c) modifying the pore structure of said porous particles by hydrothermal treatment.
70. The method of
claim 70
wherein the molar ratio of said organotrialkoxysilane and tetraalkoxysilane is from about 0.5:1 to 0.2:1.
71. The method of
claim 69
wherein said particles have a mean particle size of from about 1 to 50 μm.
72. The method of
claim 69
wherein said particles have a mean particle size of from about 1 to 20 μm.
73. The method of
claim 69
wherein said particles have a specific surface area of from about 75 to 600 m2/g.
74. The method of
claim 69
wherein said particles have a specific surface area of from about 100 to 200 m2/g.
75. The method of
claim 69
wherein said particles have specific pore volumes of from about 0.5 to 1.0 cm3/g.
76. The method of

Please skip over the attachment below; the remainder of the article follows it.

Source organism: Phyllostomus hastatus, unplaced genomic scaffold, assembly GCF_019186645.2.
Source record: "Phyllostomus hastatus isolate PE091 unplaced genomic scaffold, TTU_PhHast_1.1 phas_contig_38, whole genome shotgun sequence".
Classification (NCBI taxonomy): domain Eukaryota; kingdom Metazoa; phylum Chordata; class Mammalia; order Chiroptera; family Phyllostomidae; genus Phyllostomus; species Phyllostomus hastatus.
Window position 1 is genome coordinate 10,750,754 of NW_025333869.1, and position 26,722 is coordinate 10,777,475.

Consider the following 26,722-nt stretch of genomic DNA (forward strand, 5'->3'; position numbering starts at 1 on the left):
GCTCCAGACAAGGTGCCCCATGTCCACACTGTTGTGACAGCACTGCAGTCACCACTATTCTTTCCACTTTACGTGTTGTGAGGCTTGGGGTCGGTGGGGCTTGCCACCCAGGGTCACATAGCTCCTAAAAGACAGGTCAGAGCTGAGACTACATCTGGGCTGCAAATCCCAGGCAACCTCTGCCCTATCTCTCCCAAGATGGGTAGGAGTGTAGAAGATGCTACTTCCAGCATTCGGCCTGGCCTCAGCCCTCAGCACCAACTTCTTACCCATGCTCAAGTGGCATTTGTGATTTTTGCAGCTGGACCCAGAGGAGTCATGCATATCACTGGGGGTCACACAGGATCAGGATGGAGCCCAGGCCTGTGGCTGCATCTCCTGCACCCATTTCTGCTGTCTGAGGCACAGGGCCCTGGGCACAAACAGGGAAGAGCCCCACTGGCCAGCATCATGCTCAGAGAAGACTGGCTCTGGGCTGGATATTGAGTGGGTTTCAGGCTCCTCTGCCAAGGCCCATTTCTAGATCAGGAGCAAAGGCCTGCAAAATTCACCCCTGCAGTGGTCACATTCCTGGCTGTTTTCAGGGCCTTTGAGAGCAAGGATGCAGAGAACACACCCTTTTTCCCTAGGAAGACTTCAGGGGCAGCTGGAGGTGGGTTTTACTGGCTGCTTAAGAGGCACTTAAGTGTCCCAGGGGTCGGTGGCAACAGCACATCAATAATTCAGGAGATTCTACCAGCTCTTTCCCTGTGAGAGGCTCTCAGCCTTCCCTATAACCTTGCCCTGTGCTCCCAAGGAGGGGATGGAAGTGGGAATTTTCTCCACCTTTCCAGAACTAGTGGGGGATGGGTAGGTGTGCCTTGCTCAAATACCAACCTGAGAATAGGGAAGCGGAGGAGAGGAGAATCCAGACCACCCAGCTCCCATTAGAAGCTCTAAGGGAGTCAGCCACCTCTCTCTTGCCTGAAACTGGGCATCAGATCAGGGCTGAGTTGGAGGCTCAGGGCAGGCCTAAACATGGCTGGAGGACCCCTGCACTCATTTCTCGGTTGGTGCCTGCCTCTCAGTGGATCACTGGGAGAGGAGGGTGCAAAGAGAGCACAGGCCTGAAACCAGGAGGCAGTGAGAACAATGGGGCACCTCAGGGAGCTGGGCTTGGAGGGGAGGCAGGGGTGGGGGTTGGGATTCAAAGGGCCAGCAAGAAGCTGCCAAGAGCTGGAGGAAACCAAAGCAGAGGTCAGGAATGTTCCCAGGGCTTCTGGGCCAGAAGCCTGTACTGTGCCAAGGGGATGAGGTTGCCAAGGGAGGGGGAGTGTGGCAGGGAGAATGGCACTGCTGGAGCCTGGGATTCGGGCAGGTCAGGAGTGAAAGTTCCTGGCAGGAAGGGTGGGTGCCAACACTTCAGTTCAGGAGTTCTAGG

claim 69
wherein said particles have an average pore diameter of from about 50 to 500 Å.
77. The method of
claim 69
wherein said particles have an average pore diameter of from about 100 to 300 Å.
78. The method of
claim 69
wherein said surfactant is an alkylphenoxypolyethoxyethanol.
79. The method of
claim 69
wherein said suspension further comprises a porogen.
80. The method of
claim 69
wherein said tetraalkoxysilane is selected from the group consisting of tetramethoxysilane and tetraethoxysilane.
81. The method of
claim 69
, wherein said hybrid silica particles have the formula SiO2/(R2 pR4 qSiOt)n, wherein R2 and R4 are independently C1-C18 alkyl or aryl moiety, p and q are 0, 1 or 2, provided that p+q=1 or 2, and that when p+q=1, t=1.5, and when p+q=2, t=1; and n is a number from 0.1 to 1.
82. The method of
claim 81